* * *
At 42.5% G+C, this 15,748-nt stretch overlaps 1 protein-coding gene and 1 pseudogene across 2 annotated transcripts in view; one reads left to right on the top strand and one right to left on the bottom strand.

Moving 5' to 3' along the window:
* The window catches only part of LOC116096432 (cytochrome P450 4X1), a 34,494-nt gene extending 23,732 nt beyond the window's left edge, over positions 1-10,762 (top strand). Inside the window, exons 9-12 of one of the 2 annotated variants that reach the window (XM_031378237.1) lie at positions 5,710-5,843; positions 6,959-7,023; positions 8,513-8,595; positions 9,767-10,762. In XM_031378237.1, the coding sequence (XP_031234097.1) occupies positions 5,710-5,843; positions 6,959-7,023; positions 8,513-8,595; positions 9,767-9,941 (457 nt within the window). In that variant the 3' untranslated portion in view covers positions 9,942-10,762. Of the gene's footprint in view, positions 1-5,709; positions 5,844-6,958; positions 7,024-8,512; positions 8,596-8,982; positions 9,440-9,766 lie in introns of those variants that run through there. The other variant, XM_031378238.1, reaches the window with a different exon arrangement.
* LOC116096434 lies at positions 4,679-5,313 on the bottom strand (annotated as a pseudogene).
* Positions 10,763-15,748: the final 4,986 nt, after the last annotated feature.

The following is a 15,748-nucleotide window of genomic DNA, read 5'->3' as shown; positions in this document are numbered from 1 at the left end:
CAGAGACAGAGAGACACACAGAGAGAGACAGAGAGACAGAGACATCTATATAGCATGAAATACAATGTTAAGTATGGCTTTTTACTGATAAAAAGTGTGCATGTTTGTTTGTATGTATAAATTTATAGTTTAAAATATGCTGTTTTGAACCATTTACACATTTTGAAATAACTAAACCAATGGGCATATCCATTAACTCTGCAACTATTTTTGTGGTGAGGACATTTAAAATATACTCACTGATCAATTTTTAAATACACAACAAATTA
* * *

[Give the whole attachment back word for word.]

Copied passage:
At 42.5% G+C, this 15,748-nt stretch overlaps 1 protein-coding gene and 1 pseudogene across 2 annotated transcripts in view; one reads left to right on the top strand and one right to left on the bottom strand.

Moving 5' to 3' along the window:
* The window catches only part of LOC116096432 (cytochrome P450 4X1), a 34,494-nt gene extending 23,732 nt beyond the window's left edge, over positions 1-10,762 (top strand). Inside the window, exons 9-12 of one of the 2 annotated variants that reach the window (XM_031378237.1) lie at positions 5,710-5,843; positions 6,959-7,023; positions 8,513-8,595; positions 9,767-10,762. In XM_031378237.1, the coding sequence (XP_031234097.1) occupies positions 5,710-5,843; positions 6,959-7,023; positions 8,513-8,595; positions 9,767-9,941 (457 nt within the window). In that variant the 3' untranslated portion in view covers positions 9,942-10,762. Of the gene's footprint in view, positions 1-5,709; positions 5,844-6,958; positions 7,024-8,512; positions 8,596-8,982; positions 9,440-9,766 lie in introns of those variants that run through there. The other variant, XM_031378238.1, reaches the window with a different exon arrangement.
* LOC116096434 lies at positions 4,679-5,313 on the bottom strand (annotated as a pseudogene).
* Positions 10,763-15,748: the final 4,986 nt, after the last annotated feature.

The following is a 15,748-nucleotide window of genomic DNA, read 5'->3' as shown; positions in this document are numbered from 1 at the left end:
CAGAGACAGAGAGACACACAGAGAGAGACAGAGAGACAGAGACATCTATATAGCATGAAATACAATGTTAAGTATGGCTTTTTACTGATAAAAAGTGTGCATGTTTGTTTGTATGTATAAATTTATAGTTTAAAATATGCTGTTTTGAACCATTTACACATTTTGAAATAACTAAACCAATGGGCATATCCATTAACTCTGCAACTATTTTTGTGGTGAGGACATTTAAAATATACTCACTGATCAATTTTTAAATACACAACAAATTA